Our first day consisted of briefings and strategy meetings to prepare us for day two, which was filled with legislative office visits. We met at the National Parks Conservation Association conference room and Senior Director of Water Programs, Chad Lord, briefed us on what was going to happen the following day and what we needed to emphasize in our meetings. The room was filled with stakeholders from throughout the Great Lakes region. Our main emphasis to get across was that the Great Lakes are a unique national treasure and the largest system of fresh surface water in the world, providing drinking water for 40 million. They are also an economic driver that supports jobs, commerce, agriculture, transportation and tourism. It turns out we all had a special story to tell our legislators.

While continuing discussions in small groups, we toured a few of the capital’s sights and kept informative strategy sessions going through dinner and well into the evening. Tomorrow would be the important part of the trip; our Wisconsin group had eight legislative meetings scheduled in seven hours across several office buildings of the House of Representatives and the Senate. It would be a short night, almost like Opening Day.

Our morning started early, with a final strategy session at breakfast. With each legislative stop, Mike would introduce Bruce and I, state our cause and we would tell our story from there. We were off to Capitol Hill. Seems pretty simple, but each office we walked into, we had one chance to speak for a few moments and impress upon them the importance of GRLI and that was it. Almost like having that trophy buck of a lifetime, skirting just outside of bow range, then stepping in for a moment, one chance, one shot, make it count!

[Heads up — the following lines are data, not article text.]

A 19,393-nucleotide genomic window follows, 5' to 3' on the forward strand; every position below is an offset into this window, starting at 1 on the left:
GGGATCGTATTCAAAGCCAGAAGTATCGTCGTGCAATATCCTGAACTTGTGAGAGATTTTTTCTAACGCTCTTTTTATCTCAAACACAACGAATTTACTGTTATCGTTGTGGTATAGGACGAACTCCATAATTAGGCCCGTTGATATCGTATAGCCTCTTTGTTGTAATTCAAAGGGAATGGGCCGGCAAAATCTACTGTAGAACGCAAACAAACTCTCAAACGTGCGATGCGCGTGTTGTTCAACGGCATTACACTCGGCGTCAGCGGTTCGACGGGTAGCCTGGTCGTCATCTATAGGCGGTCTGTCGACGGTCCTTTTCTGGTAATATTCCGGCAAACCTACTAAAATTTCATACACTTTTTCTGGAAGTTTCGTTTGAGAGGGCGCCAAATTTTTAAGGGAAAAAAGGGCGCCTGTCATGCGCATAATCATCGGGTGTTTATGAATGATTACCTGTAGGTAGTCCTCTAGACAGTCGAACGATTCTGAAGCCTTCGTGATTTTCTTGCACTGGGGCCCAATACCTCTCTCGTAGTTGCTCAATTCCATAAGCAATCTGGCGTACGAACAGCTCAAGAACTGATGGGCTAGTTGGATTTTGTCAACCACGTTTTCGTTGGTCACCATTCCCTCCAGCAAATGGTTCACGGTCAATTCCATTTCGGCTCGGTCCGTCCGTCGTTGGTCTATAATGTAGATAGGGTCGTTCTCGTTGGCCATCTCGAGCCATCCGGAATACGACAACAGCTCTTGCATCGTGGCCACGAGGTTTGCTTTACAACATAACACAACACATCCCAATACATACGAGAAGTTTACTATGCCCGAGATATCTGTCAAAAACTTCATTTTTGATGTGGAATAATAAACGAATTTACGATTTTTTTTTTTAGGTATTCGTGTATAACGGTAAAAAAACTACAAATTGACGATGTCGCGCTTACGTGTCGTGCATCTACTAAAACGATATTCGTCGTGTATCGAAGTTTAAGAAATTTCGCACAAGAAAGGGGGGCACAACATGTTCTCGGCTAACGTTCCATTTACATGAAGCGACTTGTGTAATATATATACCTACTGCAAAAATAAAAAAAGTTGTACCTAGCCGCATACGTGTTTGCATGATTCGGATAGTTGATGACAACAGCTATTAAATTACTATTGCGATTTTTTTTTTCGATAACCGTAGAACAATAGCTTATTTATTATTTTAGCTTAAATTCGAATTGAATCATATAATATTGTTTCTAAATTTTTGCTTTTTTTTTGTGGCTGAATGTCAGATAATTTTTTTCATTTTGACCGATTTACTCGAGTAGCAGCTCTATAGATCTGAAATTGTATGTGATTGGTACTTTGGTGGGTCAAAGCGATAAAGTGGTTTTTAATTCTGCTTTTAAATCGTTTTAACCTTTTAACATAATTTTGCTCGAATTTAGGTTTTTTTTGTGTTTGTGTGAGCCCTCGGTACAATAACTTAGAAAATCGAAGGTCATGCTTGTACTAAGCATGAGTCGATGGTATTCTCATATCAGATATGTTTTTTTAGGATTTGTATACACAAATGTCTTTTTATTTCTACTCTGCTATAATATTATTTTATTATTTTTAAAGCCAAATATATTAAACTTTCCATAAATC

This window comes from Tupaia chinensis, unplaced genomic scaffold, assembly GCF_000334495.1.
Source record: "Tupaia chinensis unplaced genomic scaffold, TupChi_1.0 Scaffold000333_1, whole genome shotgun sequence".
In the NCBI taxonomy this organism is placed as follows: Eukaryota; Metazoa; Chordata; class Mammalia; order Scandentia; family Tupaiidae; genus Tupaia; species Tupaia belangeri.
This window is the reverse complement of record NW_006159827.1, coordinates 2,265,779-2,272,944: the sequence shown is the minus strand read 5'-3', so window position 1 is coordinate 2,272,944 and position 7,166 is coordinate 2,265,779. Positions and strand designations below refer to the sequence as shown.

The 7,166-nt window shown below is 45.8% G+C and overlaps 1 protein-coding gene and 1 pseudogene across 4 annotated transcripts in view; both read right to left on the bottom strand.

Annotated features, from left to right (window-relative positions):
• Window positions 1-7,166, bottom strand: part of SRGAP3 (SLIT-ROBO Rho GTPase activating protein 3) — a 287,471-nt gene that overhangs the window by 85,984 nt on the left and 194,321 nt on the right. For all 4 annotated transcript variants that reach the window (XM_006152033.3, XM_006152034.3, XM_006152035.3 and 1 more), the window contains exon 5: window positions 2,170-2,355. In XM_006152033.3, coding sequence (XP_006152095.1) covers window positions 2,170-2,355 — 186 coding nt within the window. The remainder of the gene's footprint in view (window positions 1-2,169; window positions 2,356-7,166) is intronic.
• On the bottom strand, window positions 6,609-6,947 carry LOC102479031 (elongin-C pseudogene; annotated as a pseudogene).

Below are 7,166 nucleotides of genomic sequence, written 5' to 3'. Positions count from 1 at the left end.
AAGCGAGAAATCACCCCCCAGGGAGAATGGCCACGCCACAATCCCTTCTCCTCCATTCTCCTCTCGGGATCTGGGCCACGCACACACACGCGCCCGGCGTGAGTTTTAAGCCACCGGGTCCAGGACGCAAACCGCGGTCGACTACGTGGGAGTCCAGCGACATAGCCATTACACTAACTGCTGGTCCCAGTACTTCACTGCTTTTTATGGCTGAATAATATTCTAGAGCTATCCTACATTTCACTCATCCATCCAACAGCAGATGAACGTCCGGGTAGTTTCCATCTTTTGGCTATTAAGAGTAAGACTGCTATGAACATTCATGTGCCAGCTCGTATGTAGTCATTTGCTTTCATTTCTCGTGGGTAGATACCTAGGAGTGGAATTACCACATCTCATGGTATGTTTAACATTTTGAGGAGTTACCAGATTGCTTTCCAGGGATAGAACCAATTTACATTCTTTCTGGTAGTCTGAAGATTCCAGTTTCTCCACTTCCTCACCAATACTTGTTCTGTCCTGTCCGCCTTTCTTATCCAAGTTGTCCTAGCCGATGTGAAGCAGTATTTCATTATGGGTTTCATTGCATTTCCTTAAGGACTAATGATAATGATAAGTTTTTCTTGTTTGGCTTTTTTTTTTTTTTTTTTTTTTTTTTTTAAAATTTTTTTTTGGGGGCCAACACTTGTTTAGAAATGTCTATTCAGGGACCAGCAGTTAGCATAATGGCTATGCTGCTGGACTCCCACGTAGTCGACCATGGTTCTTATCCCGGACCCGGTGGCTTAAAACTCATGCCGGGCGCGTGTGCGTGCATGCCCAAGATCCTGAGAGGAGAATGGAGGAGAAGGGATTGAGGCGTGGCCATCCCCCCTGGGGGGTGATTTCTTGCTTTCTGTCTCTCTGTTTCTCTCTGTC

We would start with our home district, Congressman Reid Ribble’s office. We met with Jeff Kuckuck, his top assistant. Once we started, the nerves calmed and experience and knowledge took over. We spoke from the heart. It was easy to have passion when you make your livelihood and spend so much of your free time on the water. I know now why we were chosen to tell our story. Bruce was impressive with his dedication to Ducks Unlimited—his knowledge of DU’s many restoration projects nation-wide showed what an organization can do to improve the habitat. And everything is related: Duck habitat is also spawning habitat, sanctuaries for young animals, birds and fish. A system void of invasive species is much easier to manage and most importantly, clean water for our kids to swim in and to drink is monumental to everyone.

As it turned out, it was a pretty passionate, heart-felt experience and seemed like an easy sell. Most notably was the reception we received on a totally bipartisan level. I felt very confident that our legislators seemed in total agreement that restoring and keeping the Great Lakes clean was an important task and we’re hoping that a long-term solution can be found and funding can be allotted 5 years at a time instead of annually. After all, clean water is everyone’s business.


Capt. Lee Haasch is a charter captain out of Algoma, Wis. Capt. Lee has over 40 years of great lakes angling experience and has been instructing anglers for over 25 years with education seminars and timely freelance articles in outdoor publications.

Tip of the Month
Late-season bowhunting is a special time for me. I enjoy the solitude and the special feeling when a fresh snow blankets the ground and the woods take on a clean and quiet appearance. The second rut occurs in mid- to late December and bucks are looking again for any un-bred does. But with cold weather comes heavy clothing, and it sometimes becomes harder to pull your bow quietly and smoothly. By retuning your bow to a lighter draw weight you will have an easier time drawing quietly and with less effort. I will lighten my Mission Blaze by about 5 pounds, and with practice and re-sighting, that is enough to once again be smooth, quiet and ready for that 12-point buck.

For more information…
For current fishing reports or information on charter fishing check out Capt. Lee Haasch’s report page at or 888-966-3474.